KANSAS CITY, Mo (Reuters) - Becky Cozort knows all about the allure of methamphetamine, a highly addictive drug that appears especially rampant in Missouri.
“You can’t do it one time and say no,” Cozort said. “You feel you have to keep it going.”
Meth has hooked a lot of people in Missouri, which is on its way to leading the nation again this year in the number of meth lab busts. Much of the meth activity occurs in the hilly, mostly rural region south of St. Louis, where Cozort lives.
Meth can be cooked at home, using cheap, easily accessible ingredients. Finding a meth supplier isn’t hard, Cozort said.
“You go into a bar and you can find someone who can get you meth,” Cozort said. Cozort, 32, said she has been on and off meth since age 16, quit again four months ago and is in treatment.
Missouri is expected to total more than 2,100 seizures of meth labs or dump sites in 2011, according to the state patrol. They include busts in five mobile homes owned by the Federal Emergency Management Agency in tornado-ravaged Joplin. The trailers were occupied by tornado survivors.
Missouri is far ahead of other states in meth busts again this year and has ranked at the top nationally for seven years, according to data reported to the federal Drug Enforcement Administration.
Last year, there were 11,239 meth busts reported to the DEA, with 1,917 in Missouri alone. Four states near Missouri — Kentucky, Illinois, Indiana and Tennessee — also have usually ranked high nationally in meth busts, the DEA data show.
Cozort lives in Jefferson County, which has twice as many meth lab and dump site seizures as any other county in the state and far more than most, according to Missouri State Highway Patrol data. Bordering counties also rank high.
The area may be attractive for meth-making because it has rural hideaways still not far from metropolitan St. Louis, said Lieutenant John Hotz, a patrol spokesman.
But the county is also a place of strong enforcement efforts, led by seven officers assigned to meth cases, said Corporal Timothy Whitney of the Jefferson County Sheriff’s office.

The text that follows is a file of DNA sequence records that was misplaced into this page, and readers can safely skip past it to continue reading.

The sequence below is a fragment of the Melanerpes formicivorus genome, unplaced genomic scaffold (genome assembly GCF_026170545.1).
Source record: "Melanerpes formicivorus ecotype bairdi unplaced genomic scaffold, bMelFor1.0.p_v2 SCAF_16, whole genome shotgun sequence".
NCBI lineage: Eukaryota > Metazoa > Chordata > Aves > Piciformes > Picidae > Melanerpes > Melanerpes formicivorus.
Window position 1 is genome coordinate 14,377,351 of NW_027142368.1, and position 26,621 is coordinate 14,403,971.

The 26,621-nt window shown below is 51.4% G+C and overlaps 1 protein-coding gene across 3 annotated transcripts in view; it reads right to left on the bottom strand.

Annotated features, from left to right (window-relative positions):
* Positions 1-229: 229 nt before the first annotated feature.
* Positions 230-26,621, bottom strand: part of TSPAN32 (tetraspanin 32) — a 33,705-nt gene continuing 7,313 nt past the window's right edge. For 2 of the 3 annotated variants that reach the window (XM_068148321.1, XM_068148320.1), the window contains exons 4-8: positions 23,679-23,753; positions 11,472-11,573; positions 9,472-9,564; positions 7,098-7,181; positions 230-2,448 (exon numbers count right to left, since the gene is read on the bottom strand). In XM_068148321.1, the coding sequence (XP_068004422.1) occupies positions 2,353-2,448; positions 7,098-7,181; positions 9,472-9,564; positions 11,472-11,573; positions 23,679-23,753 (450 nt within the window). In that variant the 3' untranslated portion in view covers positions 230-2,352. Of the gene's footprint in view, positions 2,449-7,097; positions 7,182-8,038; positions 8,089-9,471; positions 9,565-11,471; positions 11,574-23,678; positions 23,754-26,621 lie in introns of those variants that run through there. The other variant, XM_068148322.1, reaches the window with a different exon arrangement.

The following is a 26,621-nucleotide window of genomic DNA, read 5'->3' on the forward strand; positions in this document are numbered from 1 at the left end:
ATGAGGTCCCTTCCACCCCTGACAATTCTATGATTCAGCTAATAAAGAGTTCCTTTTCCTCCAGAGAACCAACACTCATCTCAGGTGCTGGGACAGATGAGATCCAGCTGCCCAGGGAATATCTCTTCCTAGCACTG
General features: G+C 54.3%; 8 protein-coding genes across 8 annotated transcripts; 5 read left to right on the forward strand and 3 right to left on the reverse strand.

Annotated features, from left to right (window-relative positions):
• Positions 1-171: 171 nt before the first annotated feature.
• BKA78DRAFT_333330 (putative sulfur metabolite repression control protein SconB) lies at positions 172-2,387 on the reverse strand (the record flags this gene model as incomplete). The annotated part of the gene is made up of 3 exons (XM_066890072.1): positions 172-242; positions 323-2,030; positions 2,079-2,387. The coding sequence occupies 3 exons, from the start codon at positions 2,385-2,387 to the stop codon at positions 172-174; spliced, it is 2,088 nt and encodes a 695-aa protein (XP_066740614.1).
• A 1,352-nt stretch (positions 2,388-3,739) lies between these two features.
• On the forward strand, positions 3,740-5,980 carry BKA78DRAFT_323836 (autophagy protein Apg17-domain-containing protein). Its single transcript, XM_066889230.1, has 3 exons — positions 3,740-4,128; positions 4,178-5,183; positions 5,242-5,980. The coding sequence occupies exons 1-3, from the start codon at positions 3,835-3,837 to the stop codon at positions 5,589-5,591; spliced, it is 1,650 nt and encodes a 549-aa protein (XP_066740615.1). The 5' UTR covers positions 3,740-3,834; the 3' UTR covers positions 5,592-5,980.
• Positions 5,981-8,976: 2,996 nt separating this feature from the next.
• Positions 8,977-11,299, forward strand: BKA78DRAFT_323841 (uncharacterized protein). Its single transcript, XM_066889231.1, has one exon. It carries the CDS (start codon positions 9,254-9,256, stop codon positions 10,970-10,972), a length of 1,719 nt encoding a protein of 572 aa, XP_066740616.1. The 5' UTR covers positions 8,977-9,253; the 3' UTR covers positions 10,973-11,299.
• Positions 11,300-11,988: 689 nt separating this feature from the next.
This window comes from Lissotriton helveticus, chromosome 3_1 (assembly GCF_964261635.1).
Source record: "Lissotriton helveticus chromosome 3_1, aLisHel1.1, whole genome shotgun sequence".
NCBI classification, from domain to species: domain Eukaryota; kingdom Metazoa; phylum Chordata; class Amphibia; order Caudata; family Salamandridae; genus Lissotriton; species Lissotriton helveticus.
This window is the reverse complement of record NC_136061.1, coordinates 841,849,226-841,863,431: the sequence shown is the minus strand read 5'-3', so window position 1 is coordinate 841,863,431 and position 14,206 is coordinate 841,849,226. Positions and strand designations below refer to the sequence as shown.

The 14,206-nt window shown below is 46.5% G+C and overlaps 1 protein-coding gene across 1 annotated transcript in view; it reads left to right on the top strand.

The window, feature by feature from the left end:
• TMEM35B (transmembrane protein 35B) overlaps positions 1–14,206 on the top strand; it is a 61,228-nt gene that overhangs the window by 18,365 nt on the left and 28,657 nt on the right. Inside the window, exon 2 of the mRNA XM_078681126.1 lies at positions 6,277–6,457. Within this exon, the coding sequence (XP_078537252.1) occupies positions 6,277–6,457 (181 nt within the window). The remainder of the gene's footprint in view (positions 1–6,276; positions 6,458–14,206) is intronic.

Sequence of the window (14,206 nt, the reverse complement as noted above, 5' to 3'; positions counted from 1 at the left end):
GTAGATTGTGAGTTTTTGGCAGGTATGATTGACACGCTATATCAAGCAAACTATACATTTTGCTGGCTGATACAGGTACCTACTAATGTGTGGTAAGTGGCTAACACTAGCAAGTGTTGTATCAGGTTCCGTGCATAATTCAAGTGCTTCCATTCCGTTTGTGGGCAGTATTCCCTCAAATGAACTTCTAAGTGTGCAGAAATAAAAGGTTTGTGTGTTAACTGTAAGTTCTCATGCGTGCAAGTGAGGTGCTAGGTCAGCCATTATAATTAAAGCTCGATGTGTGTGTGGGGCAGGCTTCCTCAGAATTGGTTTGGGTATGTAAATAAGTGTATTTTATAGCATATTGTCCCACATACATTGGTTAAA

“We take an extremely aggressive approach in addressing meth in this area,” Whitney said. “The high (meth bust) numbers are actually because we do put the work into it.”
Likewise, Hotz said the high meth numbers statewide are partly due to enforcement at the local levels. In addition, Missouri requires all local agencies to report meth busts to the state. That is not the case in all states, which may make their numbers appear lower, he said.
The key ingredient in meth is pseudoephedrine, which is found in some over-the-counter cold medicines. A federal law that took effect in 2005 requires pseudoephedrine to be sold behind the counter, in limited quantities and only to persons with a picture ID.
That law probably contributed to the annual declines in meth lab busts for several years, said DEA spokesperson Barbara Carreno.
But the numbers have rebounded in the past two years due in part to a tactic called “smurfing” in which people buy pseudoephedrine products for $8 or $9 a box and sell them to meth makers for 10 times as much, Whitney said. Sometimes, these are people trying to raise money to buy their own drug of choice, such as heroin, he said.
Jefferson County has tried to control the sale of pseudoephedrine by making it available only by prescription, which has pushed purchasers into other counties, Whitney said.
Missouri Governor Jay Nixon has called for a state law requiring prescriptions for pseudoephedrine, which has met opposition from drug companies. Only two states, Oregon and Mississippi, have such a law, he said.
Meth is cooked using common supplies, such as rubbing alcohol, battery acid and drain cleaner. Meth can be smoked, inhaled, snorted or injected.
Meth poses not only a health risk to users but to people living around places where it is made. Cooking it can cause explosions and the residues of meth products are health hazards requiring careful cleanup, officials said.
Federal funding to help pay for meth lab cleanups was cut off this year, likely causing the drop-off in meth enforcement in some states, officials said. But Congress approved new funding for 2012.
Cozort said when she first tried meth in high school it cured her attention deficit disorder and helped her read and remember material, get good grades and graduate.
Later, when she changed from snorting meth to injecting it, the drug gave her the type of euphoric feelings craved by many meth users. But that feeling eventually faded.
“Later, it confused me and made me more lost,” she said. Cozort said a law requiring pseudoephedrine products to be prescription-only would put the brakes on a lot of users.
“If they are not going to pass that law it’s hopeless, I really think it is,” Cozort said. “It’s too easy to get.”
Editing by Mary Wisniewski and Jerry Norton